Skip to content

Exaggerated Blush Is Trending For The Holidays & It's Surprisingly Effortless

Jamie Schneider
Author:
December 22, 2022
Jamie Schneider
mbg Beauty & Wellness Editor
By Jamie Schneider
mbg Beauty & Wellness Editor
Jamie Schneider is the Beauty & Wellness Editor at mindbodygreen. She has a B.A. in Organizational Studies and English from the University of Michigan, and her work has appeared in Coveteur, The Chill Times, and Wyld Skincare.
Black Woman Applying Blush And Doing Makeup
Image by Ani Dimi / Stocksy
December 22, 2022
Our editors have independently chosen the products listed on this page. If you purchase something mentioned in this article, we may earn a small commission.
Welcome to our Holiday Glam package, a three-part makeup series where we dissect the buzziest looks of the season and offer expert-backed, no-fuss tutorials—so you can turn heads at any soirée. 
Advertisement
This ad is displayed using third party content and we do not control its accessibility features.

Makeup trends ebb and flow, but I'd say 2022 was the year of exaggerated blush. Buzzy tutorials like "sunburn blush" and "under-eye blush" practically commanded the TikTok space, both of which involve placing product in more "daring" areas like the forehead and directly underneath the pupils. "Chin blush" even made a splash during New York Fashion Week, as models sauntered down the Christian Cowan Spring Summer 2023 runway with blooming jawlines. 

All of these micro-trends have one thing in common: Rather than playing up a natural flush, beauty fans are using blush to make a statement. It's a welcome addition to the holiday glam circuit, especially for those who rely on a classic red lip year after year. 

How blush makes an effortless statement. 

There are myriad ways to apply blush depending on the look you want to achieve: to create lift, add fullness and volume, contour your cheekbones…you get the point. But these days, people are focusing less on sculpting their face shape and more on applying a burst of color to their skin. It's less structured—and way more fun.  

And because of the product's buildable nature, there's plenty of room to experiment: "Unlike something more precision-based like graphic eyeliner, taking a fluffy brush and swirling blush over your nose or temples is freeing," says Donni Davy, head Euphoria makeup artist and co-founder of Half Magic. Makeup artists have told us time and again that makeup has no rules, and it seems like folks are finally starting to agree. 

For the record, I've always been a blush-first kind of gal. It's, hands down, my desert-island makeup product, but even I have caught myself venturing into new territories. While tapping my favorite creamy formula over my cheekbones, I've recently felt inspired to sweep it all the way up my temples and across my lids in an obvious, exaggerated way. I want people to know I'm making a statement with my blush, similar to that of a bold lip or crisp cat-eye.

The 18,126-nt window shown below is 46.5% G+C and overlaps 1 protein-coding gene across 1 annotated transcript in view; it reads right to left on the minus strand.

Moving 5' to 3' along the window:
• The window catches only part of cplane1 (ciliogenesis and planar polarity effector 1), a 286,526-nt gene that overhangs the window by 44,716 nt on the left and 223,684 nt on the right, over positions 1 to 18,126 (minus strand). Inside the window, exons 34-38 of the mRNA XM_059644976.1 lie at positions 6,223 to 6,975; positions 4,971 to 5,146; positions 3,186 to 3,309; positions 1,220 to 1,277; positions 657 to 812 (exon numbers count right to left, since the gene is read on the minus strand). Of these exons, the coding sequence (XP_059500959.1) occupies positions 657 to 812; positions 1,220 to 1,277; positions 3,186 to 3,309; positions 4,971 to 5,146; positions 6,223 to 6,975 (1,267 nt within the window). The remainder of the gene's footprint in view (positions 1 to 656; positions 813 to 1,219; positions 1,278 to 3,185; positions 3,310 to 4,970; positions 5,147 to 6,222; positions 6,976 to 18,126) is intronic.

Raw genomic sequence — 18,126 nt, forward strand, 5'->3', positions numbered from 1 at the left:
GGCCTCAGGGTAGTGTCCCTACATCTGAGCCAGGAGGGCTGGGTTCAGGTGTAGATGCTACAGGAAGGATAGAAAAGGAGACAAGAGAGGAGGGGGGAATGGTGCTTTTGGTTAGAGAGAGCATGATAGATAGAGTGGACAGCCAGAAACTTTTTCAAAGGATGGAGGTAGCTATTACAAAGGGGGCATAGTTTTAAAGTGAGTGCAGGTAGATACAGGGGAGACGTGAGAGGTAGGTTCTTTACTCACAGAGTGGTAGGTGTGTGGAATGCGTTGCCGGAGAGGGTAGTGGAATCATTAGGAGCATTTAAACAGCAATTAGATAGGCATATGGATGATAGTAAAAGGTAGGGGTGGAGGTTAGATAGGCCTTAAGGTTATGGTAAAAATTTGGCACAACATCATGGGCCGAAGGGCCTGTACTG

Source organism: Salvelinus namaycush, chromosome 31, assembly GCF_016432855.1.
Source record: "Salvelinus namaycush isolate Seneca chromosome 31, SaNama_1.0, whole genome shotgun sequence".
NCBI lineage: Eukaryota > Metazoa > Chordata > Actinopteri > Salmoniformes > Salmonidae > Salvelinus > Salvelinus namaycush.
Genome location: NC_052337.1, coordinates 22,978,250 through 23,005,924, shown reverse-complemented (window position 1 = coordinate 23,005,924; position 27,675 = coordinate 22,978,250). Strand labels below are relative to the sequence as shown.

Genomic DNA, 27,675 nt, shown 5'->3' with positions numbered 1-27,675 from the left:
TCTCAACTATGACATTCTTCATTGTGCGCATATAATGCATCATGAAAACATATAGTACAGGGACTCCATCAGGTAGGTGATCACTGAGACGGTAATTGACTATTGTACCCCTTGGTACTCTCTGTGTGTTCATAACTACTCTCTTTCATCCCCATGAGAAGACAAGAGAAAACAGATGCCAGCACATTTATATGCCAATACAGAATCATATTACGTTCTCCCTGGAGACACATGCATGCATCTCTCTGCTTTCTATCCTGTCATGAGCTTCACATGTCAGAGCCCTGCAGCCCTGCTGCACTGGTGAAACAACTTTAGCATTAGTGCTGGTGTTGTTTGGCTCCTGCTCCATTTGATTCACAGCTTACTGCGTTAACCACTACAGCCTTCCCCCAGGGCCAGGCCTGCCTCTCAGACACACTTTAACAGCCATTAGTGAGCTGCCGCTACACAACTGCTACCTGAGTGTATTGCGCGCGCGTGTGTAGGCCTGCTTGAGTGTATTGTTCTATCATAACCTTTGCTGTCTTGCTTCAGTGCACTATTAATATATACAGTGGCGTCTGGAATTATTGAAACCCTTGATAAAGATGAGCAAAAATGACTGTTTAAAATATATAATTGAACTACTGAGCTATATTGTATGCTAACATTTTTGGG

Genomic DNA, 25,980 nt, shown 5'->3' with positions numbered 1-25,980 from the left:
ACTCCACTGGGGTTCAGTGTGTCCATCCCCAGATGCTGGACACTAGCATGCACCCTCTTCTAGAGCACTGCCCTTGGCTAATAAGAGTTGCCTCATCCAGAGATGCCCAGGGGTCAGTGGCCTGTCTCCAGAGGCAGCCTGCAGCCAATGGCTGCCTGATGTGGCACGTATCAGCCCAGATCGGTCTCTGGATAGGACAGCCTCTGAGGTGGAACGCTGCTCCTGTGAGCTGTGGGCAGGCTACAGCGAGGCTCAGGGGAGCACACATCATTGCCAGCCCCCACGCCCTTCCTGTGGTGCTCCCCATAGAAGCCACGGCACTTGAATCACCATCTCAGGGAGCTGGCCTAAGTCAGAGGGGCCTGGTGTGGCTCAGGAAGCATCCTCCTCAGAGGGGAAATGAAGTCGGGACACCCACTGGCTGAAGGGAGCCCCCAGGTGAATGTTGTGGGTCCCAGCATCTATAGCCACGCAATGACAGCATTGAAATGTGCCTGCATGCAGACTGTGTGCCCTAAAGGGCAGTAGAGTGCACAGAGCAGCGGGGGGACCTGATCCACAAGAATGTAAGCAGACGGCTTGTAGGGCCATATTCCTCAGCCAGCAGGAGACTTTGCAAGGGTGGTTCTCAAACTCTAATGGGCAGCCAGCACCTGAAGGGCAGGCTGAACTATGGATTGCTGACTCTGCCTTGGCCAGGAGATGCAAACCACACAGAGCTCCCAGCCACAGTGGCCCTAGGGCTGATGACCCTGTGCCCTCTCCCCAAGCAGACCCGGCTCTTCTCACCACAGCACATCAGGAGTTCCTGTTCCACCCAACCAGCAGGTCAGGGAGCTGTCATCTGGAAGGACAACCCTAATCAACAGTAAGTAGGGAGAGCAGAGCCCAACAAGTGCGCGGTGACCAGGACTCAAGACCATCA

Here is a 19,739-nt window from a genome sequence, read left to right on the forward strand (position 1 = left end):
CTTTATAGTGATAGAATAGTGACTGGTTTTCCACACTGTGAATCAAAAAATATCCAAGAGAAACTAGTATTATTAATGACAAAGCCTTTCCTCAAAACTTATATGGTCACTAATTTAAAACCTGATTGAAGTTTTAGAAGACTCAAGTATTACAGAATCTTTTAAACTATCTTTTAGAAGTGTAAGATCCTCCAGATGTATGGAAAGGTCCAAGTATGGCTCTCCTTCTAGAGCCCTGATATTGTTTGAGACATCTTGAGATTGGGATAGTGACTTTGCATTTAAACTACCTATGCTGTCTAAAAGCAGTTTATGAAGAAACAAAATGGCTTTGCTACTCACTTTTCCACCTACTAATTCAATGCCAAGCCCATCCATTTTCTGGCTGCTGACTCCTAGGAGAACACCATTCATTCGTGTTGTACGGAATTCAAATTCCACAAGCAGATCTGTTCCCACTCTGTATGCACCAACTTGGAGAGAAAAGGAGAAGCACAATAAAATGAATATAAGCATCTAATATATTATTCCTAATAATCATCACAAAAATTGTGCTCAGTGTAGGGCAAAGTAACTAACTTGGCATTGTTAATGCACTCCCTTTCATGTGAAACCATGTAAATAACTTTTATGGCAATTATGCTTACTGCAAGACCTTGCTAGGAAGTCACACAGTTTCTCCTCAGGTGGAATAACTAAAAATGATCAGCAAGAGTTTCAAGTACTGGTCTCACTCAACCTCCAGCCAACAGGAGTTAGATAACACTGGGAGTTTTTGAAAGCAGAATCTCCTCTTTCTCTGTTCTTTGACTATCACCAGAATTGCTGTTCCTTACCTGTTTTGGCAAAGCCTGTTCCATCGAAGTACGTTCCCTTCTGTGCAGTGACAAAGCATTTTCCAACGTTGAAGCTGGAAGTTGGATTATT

"It's always been that eye makeup gave you the most room to play, but now with blush in the mix, I'm so excited to see all these new looks and trends come about," adds celebrity makeup artist Kirin Bhatty, ambassador for CATRICE Cosmetics. I do suspect the new "cold girl makeup" trend has something to do with this shift, which involves using only blush to mimic a chilly, frostbitten beat. Again, rather than adding fullness or lift, the blush simply ignites the complexion, and it's placed everywhere the wind would kiss. 

We're also seeing a welcome shift toward makeup that feels more undone; you might think sweeping a hot pink hue across your temples would be, well, the complete opposite of understated, but it's actually more in line with the trend than you think.

You see, the move toward exaggerated blush is surprisingly low-lift: Rather than blending and blending and blending to achieve a pristine "no-makeup" makeup look, you can strobe your cheekbones (and temples and lips and lids) without worrying it won't appear "natural." Isn't that the epitome of effortlessness? 

And people aren't just experimenting with placement; they're pushing the norms of typical shades, too. Rosy pinks, deep berries, and soft corals make way for bright violets, true reds, and sunny yellows. Snag a cream or liquid formula, and it becomes the true definition of fingerpainting.